In some cases you even got a stacktrace on the logs. High fives all around. You follow the steps the problem shows and you get the exact position in the code where things get wrong. Now is a great time to write a test which executes the steps and shows the bug. If the bug isn’t data dependent you normally can nail it with your test. If it is dependent on the data in the production system you have to find the minimal set of data constraints which causes the problem. The test fails, fixing it should make it green and fix the problem. Done.
But there are cases where the problem is caused not in the last action but sometime before. If the data does not reflect that the problem is buried in layers between like caches, in memory structures or the particular state the system is in.
Here knowledge of the frameworks used or the system in question helps you to trace back the flow of the state and data coming to the position of the stack trace.
Sometimes the steps do not reproduce the behaviour. But most of the time the steps are an indicator for how to reproduce the problem. The stack trace should give you enough information. If it doesn’t, take a look in your log. If this also does not show enough info to find the steps you should improve your log around the position of the strack trace. Wait for the next instance or try your own luck and then you should have enough information to find the real problem.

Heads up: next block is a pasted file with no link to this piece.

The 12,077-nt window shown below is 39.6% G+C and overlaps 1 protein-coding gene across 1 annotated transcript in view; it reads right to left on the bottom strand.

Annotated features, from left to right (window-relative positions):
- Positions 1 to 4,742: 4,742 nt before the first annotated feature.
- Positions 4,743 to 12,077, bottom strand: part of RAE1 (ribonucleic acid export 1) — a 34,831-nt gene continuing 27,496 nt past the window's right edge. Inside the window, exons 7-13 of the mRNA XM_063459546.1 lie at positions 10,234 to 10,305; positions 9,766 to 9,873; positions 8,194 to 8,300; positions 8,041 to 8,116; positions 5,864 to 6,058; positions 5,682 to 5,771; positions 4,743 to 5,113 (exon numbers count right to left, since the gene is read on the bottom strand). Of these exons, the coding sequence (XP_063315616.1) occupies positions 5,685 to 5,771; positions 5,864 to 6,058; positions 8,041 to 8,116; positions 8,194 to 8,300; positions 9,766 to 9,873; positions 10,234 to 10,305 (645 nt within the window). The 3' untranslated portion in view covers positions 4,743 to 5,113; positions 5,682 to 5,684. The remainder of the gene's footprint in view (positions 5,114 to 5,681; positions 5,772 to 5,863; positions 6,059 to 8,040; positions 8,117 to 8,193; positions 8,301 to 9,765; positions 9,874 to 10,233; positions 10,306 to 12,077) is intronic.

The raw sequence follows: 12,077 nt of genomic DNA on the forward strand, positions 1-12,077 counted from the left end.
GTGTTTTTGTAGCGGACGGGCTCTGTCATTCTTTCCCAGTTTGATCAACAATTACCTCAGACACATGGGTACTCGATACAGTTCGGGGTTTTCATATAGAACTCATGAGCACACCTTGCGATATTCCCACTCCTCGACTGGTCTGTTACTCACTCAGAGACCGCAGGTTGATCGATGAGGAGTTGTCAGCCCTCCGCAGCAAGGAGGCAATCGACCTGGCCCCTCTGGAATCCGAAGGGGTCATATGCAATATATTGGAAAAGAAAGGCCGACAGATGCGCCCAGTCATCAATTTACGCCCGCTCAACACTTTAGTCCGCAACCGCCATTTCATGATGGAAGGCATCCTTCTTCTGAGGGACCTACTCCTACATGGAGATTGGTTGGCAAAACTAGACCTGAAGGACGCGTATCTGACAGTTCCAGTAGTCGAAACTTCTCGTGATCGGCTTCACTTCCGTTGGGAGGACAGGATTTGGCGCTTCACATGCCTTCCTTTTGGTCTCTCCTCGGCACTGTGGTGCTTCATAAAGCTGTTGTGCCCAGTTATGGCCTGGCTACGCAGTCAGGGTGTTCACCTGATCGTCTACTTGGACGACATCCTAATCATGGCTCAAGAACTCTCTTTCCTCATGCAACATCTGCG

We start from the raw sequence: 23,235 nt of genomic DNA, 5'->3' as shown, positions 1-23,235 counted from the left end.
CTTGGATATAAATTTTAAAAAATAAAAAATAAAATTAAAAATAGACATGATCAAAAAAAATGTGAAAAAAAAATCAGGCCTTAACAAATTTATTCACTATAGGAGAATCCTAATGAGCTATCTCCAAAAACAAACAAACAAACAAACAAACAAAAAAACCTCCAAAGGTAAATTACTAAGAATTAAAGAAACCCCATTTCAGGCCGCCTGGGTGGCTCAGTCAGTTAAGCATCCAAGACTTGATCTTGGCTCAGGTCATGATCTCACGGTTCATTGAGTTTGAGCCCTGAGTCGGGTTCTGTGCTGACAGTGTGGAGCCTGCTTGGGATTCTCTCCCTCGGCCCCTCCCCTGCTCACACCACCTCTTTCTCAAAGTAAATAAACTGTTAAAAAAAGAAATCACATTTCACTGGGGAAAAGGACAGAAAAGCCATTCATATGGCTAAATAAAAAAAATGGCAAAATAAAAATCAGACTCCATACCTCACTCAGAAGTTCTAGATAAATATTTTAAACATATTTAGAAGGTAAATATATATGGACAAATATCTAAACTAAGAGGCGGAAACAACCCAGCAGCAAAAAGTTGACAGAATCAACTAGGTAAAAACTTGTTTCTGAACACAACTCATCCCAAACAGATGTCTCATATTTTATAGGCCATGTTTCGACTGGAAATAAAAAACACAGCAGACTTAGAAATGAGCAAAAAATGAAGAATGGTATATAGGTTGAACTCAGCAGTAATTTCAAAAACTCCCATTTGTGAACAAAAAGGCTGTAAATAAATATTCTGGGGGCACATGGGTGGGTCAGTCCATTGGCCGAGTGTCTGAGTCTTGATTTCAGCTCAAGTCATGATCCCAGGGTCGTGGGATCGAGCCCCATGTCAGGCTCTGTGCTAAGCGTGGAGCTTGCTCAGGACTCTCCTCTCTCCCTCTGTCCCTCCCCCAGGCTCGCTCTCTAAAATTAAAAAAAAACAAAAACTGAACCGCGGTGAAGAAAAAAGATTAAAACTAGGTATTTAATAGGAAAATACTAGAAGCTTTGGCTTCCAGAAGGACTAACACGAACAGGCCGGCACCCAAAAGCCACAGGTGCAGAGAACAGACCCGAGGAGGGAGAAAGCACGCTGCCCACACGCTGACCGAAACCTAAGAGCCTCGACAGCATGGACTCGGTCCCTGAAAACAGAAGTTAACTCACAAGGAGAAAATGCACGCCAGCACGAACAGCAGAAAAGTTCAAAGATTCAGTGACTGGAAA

But what if you have no stack trace? No position to start your hunt? No steps to reproduce? Just a message like: after some days I got an empty transmission happening every minute. After some days. No stack trace. No user actions. Just a log message that says: starting transmission. No error. No further info.
You got nothing. Almost. You got a message with three bits of info: transmission, every minute and empty.
I start with transmission. Where does the system transmit data. Good for the architecture but bad for tracing the transmission is decoupled from the rest of the system by using a message bus. Next.
Every minute. How does the system normally start recurring processes? By quartz, a scheduler for Java. Looking at the configuration of the live system no process is nearly triggered every minute. There must be another place. Searching the code and the log another message indicates a running process: a watchdog. This watchdog puts a message on the bus if it detects a problem. Which is then send by the transmission process. Bingo. But why is it empty?
Now the knowledge about the facilities the system uses comes into play: UMTS. Sometimes the transmission rate is so low that the connection does not transfer any packages. The receiving side records a transmission but gets no data.
Most of the time the problem can be found in your own code but all code has bugs. If you assume after looking at your code that the frameworks you use have a bug. Search the bug database of the framework hopefully it is found there and already fixed.